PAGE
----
Today we’d like to introduce you to Skylar Ibarra.
Hi Skylar, it’s an honor to have you on the platform. Thanks for taking the time to share your story with us – to start maybe you can share some of your backstory with our readers?
As I was completing my supervised hours for my psychotherapist licensure, I became pregnant with my first baby. I knew from a very young age that I wanted to have a homebirth. Many of my friends or their siblings were born at home and it just seemed so much nicer. As I joined home birth support groups and felt a part of the community, I noticed a lack of qualified therapists who could meet the specific needs of homebirthers. Since the mainstream still paints it in a poor light, there are some people who feel they cannot share their individual experiences without somehow betraying the community. It is estimated that 45% of birthing parents around the world experience trauma, and yet one “bad” home birth story seems to spread far and wide.
At the end of my graduate school experience, I was fortunate enough to take the Community Resiliency Model training with its founder, Elaine Miller-Karas. The model consists of 6 wellness skills anyone can use as they experience or live with a traumatic event. I would bring those skills to all of my clients during my time as a clinical associate. Trauma is complex, and through further training with the Trauma Resiliency Model, I gained the skills to start meeting people in their trauma and walking with them as they started to heal.
My homebirth experience could have been traumatic. After a 52 hour labor, I had to transfer to the hospital after giving birth because the placenta did not want to come out. I was exhausted and just wanted to hold my new baby, but here were five big firefighters in my bedroom strapping me to a board to get me to the ambulance. And yet, I was able to stay in the moment and within my body the whole time. The wellness skills I would teach to my clients worked overtime for me that day. I also was extremely fortunate to encounter only really wonderful, supportive people–from the paramedics who rode with me to the hospital who said I was a fierce warrior to the L&D nurses who said I was a rockstar. No amount of wellness skills will prevent all trauma. For me though, the skills allowed me to take in the experience and be present for the kindness and care I received.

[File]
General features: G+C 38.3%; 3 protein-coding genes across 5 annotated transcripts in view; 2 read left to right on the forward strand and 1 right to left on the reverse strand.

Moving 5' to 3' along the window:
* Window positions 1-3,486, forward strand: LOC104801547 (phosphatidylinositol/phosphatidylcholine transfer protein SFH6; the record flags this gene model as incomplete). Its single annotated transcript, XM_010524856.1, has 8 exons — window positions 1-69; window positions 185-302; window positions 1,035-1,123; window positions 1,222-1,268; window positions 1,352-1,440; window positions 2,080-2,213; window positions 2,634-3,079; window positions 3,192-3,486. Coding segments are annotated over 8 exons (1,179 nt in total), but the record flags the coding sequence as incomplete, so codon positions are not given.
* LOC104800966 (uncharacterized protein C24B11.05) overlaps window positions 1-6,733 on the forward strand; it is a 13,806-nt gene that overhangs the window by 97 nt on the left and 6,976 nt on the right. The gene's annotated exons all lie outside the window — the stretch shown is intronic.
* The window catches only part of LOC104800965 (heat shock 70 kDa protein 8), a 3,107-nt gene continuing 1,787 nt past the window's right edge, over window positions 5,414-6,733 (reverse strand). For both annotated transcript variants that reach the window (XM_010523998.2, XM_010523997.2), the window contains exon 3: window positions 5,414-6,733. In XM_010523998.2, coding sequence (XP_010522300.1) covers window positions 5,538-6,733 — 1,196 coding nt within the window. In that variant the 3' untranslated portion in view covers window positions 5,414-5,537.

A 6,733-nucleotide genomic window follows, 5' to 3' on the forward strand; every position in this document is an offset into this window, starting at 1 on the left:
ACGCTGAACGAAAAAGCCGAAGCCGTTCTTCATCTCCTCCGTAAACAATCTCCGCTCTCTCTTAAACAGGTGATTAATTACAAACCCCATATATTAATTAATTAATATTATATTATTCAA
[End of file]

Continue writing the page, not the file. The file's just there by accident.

I now work with homebirthing parents, individually and as a couple, to help support them as they make their autonomous choices in childbirth. Some come to work on past trauma while others come for a safe, nonjudgmental space to process their home birth or birth center experience. Deciding to have a home or birth center birth also means processing a lot of other people’s judgments and fears, I also work with parents experiencing peripartum mood disorders who are looking for someone who understands the world in which they centered their birthing experience. I cannot fully express the depths of my gratitude for being able to serve my birthing community.
I’m sure you wouldn’t say it’s been obstacle free, but so far would you say the journey have been a fairly smooth road?
Navigating running a private practice while having two little ones at home definitely has its challenges. I am constantly juggling the needs of my business and the needs of my family. Something that most parents experience. I have never been great with setting realistic expectations when it comes to myself, which means I am constantly being humbled by the lack of hours in a day. Yet, this humanity is what makes me the therapist I am. I don’t have all the answers, but I do have the grace to hold space as my clients’ find their unique balance while honoring their needs and boundaries.
We’ve been impressed with Lenarra Therapy, but for folks who might not be as familiar, what can you share with them about what you do and what sets you apart from others?
The parenting journey is one of the most profound and life-altering a person can go through. It is a mix of joy and grief. I walk with individuals and couples as they navigate this transformative experience. My clients frequently comment that therapy with me is very different than their past therapeutic experiences. My #goal as a therapist is that I become redundant in my clients’ lives. I provide tools from the very first session to make life a bit easier to cope with. So often, the traumas of our past come into the present as we start to parent our children. The responsibility of guiding a new little life weighs heavy on so many. My clients come to me wanting to break generational and personal patterns both for their children but also for themselves. Trying to manage with depression, anxiety, or trauma while also trying to be emotionally present for your child is a herculean effort. I am here to make that feel less daunting and more doable.
By being totally present, I am able to support my clients as they find insight and healing. I use combination of trauma interventions, including the Trauma Resiliency Model and EMDR, to increase my client’s ability to cope with the every day and process the events in their life that seem to follow them into the here-and-now. Combining that with my personal and professional experience with home birth allows me to provide a unique perspective to my clients that is not otherwise being offered in the field.
We all have a different way of looking at and defining success. How do you define success?
Success for me is that last session with a client when they are truly ready to live their life without me in it. They are able to use the skills, insight, and newfound resiliency to face the everyday challenges of life in ways they could have never imagined before our time together.
- Individual Therapy: $205
- Couples Therapy: $245
- Email: email@example.com
- Website: lenarratherapy.com
- Instagram: @homebirththerapist
- Facebook: /lenarratherapy
Caitlin Alohilani https://www.caitlinalohilani.com/